1963 B-15NL designates a JBL speaker upgrade; 50-watt B-18 introduced
1964 B-15NC returns to a tube rectifier; B-15X introduced, with horn tweeter and two 4" “echo” speakers
1965 B-15NF switches to CTS speaker, fixed-bias tubes, and single-baffle cabinet; 25-watt SB-12 (SB for “string bass”) introduced for use with Baby Bass
1966 Solid-state 50-watt BT-15 introduced, followed by BT-15C (2x15 cab, 85 watts), and BT-15D (100 watts); B-15NF raised to 30 watts; B-15X raised to 50 watts
1967 B-15NC “second version” (C for “column”) has 50 watts and a 2x15 cabinet with CTS or Altec speakers; B-15ND has 50 watts, 1x15 and a 1x15 extension cabinet; blue check covering on all models replaced by black covering and chrome trim
1968 Completely revamped B-15N “second version” introduced, 50-watt, two-channel head with new preamp, ultra-hi and ultra-lo inputs for each channel, and Thiele porting design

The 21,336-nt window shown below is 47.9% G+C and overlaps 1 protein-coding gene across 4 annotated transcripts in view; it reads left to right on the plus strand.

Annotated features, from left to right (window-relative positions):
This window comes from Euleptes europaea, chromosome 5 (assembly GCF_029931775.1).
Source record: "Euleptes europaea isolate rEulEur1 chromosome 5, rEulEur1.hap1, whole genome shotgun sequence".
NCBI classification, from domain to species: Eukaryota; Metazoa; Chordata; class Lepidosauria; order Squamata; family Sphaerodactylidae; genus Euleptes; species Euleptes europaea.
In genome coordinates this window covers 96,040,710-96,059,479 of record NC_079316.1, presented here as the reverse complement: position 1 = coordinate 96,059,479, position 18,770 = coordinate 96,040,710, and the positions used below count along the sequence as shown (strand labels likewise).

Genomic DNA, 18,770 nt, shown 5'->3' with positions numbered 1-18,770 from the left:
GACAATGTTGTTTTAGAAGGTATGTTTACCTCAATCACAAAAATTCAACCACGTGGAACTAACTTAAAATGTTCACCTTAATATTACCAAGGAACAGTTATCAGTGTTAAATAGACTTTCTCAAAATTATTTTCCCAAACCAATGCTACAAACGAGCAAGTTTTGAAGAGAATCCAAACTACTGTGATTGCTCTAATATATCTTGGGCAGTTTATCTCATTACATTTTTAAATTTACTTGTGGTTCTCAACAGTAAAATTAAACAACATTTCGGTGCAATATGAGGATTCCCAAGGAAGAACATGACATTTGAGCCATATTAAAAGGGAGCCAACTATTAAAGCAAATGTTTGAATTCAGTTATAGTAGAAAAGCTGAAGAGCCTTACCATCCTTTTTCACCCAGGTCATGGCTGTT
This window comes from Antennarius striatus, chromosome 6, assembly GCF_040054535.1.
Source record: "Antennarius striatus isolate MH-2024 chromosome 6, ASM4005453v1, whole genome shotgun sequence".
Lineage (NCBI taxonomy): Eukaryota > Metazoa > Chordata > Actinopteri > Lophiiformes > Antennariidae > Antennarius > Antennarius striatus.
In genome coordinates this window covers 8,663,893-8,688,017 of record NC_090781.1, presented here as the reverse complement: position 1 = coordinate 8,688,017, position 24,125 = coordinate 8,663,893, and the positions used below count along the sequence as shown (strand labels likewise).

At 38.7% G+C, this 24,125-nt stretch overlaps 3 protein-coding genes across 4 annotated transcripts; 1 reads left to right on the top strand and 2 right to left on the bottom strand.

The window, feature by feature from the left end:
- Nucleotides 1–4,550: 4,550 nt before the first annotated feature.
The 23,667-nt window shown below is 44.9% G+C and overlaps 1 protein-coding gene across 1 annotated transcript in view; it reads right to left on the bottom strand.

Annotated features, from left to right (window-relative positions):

1971 Two-channel 60-watt B-15S introduced, based on the Ampeg V-4 head (offered until 1977)
1972 30-watt B-15N reintroduced
1973 Change to Eminence speaker, with Altec speaker as an option upgrade
1975 Grounded power cord added, polarity switch removed
1980 Final year of first 20 years of B-15 production
1986 B-15N returns to production
1988 B-15T introduced, with solid-state 100-watt head, twin triangle ducted port, and Electro- Voice speaker option
1997 B-15R reissue introduced with all-tube 100-watt head, B-15E extension cabinet, and diamond blue check covering
2006 Final year of second 20 years of B-15 production
2011 Release of the limited-edition Heritage B-15 (50 units)

Flip-top fans: B-15's famous fans speak up

Will Lee: “Wow, the B-15— the stalwart of the studio. When I broke into the session scene, all the studios had ’em, with a lock and chain around them and MANHATTAN BASS CLUB stenciled in white—although I was always able to use them. At that point, they were mostly for monitoring and pretty much had to be turned off when the red light came on to prevent leakage in the live room.